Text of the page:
Hong Kong is a great window onto the future…..and yesterday we caught a glimpse of it courtesy of Lorraine Justice, Martin Smith, and Babette Strausse. As Bryan mentioned one of the topics we converged on was Design Education. I think that at the end of the day, design’s greatest value proposition is in its education.
It has always been with great dismay that I have had to acknowledge how little we invest in the art of teaching this most valuable asset. My first experience teaching (which is just about universal with anyone who has taught) is that I was simply thrown into the classroom and expected to swim. After all if one designs, one must know how to teach it, right? Well, try again… not really (actually far from it)….. So it was wonderfully refreshing to hear Lorraine and Marty talk about their investment into the art of teaching (take a look at the Design School’s Education program- I think this is very visionary work). And Lorraine, you have to write about your insights on this topic!
But how much of an audience is there for design education? Well we have the professions we serve, the growing businesses community that is awakening to design.…. and more fundamentally, a growing base of decision makers who need better strategic tools to confront an ever growing complex world. This is all on top of an exploding developing market of design education. Lorraine spoke with great clarity and vision about our changing global landscape, and the reality is shocking. Here’s a fact I’ll leave unanswered: guess how many new design schools are emerging in China? And it does not end there…. the thirst for the innovation process called design is insatiable, and well… you can see how that puts a critical lens on the design question of “how do we prepare those who teach design to be effective?”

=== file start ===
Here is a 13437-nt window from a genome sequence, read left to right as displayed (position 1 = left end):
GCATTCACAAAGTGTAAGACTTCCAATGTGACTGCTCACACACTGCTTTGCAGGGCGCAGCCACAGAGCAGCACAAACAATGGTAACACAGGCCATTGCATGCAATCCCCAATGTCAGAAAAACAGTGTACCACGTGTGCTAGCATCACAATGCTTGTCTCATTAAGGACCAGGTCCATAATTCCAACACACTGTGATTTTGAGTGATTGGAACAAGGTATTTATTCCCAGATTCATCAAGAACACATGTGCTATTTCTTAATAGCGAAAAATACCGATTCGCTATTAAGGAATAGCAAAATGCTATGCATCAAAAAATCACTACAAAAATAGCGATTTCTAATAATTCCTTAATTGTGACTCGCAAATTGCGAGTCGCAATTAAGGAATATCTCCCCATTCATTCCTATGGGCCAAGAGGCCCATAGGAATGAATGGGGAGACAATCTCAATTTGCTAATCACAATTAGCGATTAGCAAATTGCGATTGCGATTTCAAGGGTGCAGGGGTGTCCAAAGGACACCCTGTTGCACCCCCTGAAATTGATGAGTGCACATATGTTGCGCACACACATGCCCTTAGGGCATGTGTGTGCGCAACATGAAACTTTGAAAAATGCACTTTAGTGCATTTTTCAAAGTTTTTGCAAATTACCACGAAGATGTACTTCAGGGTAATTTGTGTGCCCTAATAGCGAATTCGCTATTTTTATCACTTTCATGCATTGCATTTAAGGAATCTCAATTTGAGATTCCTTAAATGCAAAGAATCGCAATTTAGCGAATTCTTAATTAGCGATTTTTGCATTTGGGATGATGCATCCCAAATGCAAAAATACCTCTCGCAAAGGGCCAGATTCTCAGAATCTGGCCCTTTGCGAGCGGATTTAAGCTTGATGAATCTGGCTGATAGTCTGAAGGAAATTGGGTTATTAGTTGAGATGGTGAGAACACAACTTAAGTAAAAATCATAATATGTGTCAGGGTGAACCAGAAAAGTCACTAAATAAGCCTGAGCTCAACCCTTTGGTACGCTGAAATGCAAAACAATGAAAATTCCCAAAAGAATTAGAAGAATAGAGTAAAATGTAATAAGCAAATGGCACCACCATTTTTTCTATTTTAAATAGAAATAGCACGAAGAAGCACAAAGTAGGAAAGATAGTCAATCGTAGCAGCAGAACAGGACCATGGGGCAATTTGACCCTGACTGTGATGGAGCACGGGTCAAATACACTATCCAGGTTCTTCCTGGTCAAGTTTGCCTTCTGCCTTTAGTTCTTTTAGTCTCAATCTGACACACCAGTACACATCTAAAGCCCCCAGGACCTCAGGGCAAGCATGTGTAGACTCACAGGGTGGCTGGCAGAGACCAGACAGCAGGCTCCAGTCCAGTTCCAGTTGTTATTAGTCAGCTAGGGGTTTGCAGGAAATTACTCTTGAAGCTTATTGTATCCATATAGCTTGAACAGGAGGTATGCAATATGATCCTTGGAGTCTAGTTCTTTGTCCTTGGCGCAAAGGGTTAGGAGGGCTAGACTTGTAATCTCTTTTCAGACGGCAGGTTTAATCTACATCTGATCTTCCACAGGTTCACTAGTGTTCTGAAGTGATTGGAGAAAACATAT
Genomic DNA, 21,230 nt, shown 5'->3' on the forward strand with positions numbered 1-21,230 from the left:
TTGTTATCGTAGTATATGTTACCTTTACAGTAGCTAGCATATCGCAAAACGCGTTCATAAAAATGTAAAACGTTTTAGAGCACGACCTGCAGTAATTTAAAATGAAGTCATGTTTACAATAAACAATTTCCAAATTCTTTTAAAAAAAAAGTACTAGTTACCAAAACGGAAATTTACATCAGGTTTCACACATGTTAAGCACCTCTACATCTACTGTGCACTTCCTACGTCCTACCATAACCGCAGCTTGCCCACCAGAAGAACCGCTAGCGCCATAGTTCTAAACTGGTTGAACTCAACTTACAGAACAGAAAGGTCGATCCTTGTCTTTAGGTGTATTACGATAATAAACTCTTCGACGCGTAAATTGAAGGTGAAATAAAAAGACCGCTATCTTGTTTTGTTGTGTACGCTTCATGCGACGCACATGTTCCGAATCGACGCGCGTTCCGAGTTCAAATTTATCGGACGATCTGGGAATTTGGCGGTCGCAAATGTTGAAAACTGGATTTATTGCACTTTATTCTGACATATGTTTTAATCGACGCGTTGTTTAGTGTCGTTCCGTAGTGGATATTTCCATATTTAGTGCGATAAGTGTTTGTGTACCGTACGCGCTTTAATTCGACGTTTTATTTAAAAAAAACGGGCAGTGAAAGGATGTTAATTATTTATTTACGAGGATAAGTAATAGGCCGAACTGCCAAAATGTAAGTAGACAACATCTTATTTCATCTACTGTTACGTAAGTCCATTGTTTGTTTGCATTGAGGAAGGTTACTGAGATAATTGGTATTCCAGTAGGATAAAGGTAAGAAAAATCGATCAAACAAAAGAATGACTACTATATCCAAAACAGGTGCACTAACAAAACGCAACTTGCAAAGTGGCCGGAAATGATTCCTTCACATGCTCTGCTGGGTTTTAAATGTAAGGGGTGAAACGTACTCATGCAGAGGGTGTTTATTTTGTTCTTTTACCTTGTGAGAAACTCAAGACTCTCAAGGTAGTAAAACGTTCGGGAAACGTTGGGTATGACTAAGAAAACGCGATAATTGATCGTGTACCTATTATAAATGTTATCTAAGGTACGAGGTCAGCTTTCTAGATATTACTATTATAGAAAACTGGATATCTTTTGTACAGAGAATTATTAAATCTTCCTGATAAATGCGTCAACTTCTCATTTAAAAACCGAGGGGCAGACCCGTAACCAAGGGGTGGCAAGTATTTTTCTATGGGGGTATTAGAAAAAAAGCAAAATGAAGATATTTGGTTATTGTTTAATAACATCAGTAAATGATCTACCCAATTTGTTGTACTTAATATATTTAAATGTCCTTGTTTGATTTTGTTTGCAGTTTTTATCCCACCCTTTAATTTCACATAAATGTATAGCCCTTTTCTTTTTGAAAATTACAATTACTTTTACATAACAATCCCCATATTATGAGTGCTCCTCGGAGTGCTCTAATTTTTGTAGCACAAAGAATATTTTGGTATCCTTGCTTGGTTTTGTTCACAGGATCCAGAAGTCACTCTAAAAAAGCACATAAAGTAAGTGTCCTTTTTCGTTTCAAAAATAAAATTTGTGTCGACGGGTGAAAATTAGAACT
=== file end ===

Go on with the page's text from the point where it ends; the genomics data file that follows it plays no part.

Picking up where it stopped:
Our education discussion posed another interesting question (its late so I’ll leave this one unanswered too): given the same innovation process, will all cultures innovate the same way? What kinds of cultures will spur what kind of innovation?
I think the challenge for countries that are homogenous, obedient, consensus driven, highly structured, and/or risk adverse (this describes Finland in many ways) is that the environment may color the kind of innovation that can be leveraged. A process alone is not enough. China’s culture will shape the kind of innovation it will prepare its students for… my guess would be that it will prepare great incremental innovators, but will have a hard time with those innovations that need a higher level of re-thinking, critique, and counter-culture perspective. Finland too, will have an innovation challenge. While it has the right ecosystem for innovation, its challenge will be to create the right conditions for thinking differently in a consensus driven culture.